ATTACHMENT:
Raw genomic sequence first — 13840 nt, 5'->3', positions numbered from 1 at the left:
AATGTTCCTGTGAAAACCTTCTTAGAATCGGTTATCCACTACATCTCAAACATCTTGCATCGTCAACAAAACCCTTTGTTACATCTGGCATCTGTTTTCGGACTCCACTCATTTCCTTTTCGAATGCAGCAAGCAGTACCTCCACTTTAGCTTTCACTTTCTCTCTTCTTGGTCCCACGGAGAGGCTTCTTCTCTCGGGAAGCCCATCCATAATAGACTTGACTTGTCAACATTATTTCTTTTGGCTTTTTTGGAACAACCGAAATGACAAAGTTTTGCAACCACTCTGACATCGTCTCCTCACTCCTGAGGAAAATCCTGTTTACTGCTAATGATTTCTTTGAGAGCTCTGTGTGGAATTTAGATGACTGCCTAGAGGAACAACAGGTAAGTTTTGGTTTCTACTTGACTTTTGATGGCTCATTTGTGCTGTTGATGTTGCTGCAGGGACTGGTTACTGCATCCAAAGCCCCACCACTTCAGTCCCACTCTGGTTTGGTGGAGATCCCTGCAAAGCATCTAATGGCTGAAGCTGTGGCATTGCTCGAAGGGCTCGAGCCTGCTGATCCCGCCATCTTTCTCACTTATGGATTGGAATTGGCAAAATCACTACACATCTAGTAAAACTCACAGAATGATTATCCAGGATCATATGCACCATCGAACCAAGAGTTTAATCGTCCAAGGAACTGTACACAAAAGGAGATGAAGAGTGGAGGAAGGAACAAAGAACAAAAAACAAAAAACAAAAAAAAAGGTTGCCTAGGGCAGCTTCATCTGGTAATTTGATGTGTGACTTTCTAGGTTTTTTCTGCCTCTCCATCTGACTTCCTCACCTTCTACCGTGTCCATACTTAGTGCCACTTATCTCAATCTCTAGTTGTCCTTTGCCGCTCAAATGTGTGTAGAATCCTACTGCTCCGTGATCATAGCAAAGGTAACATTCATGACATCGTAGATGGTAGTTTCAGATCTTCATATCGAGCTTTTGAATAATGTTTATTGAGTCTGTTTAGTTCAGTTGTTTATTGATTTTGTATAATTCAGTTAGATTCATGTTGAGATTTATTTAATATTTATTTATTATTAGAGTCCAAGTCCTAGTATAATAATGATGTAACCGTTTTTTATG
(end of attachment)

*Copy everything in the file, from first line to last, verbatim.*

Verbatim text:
Raw genomic sequence first — 13840 nt, 5'->3', positions numbered from 1 at the left:
AATGTTCCTGTGAAAACCTTCTTAGAATCGGTTATCCACTACATCTCAAACATCTTGCATCGTCAACAAAACCCTTTGTTACATCTGGCATCTGTTTTCGGACTCCACTCATTTCCTTTTCGAATGCAGCAAGCAGTACCTCCACTTTAGCTTTCACTTTCTCTCTTCTTGGTCCCACGGAGAGGCTTCTTCTCTCGGGAAGCCCATCCATAATAGACTTGACTTGTCAACATTATTTCTTTTGGCTTTTTTGGAACAACCGAAATGACAAAGTTTTGCAACCACTCTGACATCGTCTCCTCACTCCTGAGGAAAATCCTGTTTACTGCTAATGATTTCTTTGAGAGCTCTGTGTGGAATTTAGATGACTGCCTAGAGGAACAACAGGTAAGTTTTGGTTTCTACTTGACTTTTGATGGCTCATTTGTGCTGTTGATGTTGCTGCAGGGACTGGTTACTGCATCCAAAGCCCCACCACTTCAGTCCCACTCTGGTTTGGTGGAGATCCCTGCAAAGCATCTAATGGCTGAAGCTGTGGCATTGCTCGAAGGGCTCGAGCCTGCTGATCCCGCCATCTTTCTCACTTATGGATTGGAATTGGCAAAATCACTACACATCTAGTAAAACTCACAGAATGATTATCCAGGATCATATGCACCATCGAACCAAGAGTTTAATCGTCCAAGGAACTGTACACAAAAGGAGATGAAGAGTGGAGGAAGGAACAAAGAACAAAAAACAAAAAACAAAAAAAAAGGTTGCCTAGGGCAGCTTCATCTGGTAATTTGATGTGTGACTTTCTAGGTTTTTTCTGCCTCTCCATCTGACTTCCTCACCTTCTACCGTGTCCATACTTAGTGCCACTTATCTCAATCTCTAGTTGTCCTTTGCCGCTCAAATGTGTGTAGAATCCTACTGCTCCGTGATCATAGCAAAGGTAACATTCATGACATCGTAGATGGTAGTTTCAGATCTTCATATCGAGCTTTTGAATAATGTTTATTGAGTCTGTTTAGTTCAGTTGTTTATTGATTTTGTATAATTCAGTTAGATTCATGTTGAGATTTATTTAATATTTATTTATTATTAGAGTCCAAGTCCTAGTATAATAATGATGTAACCGTTTTTTATG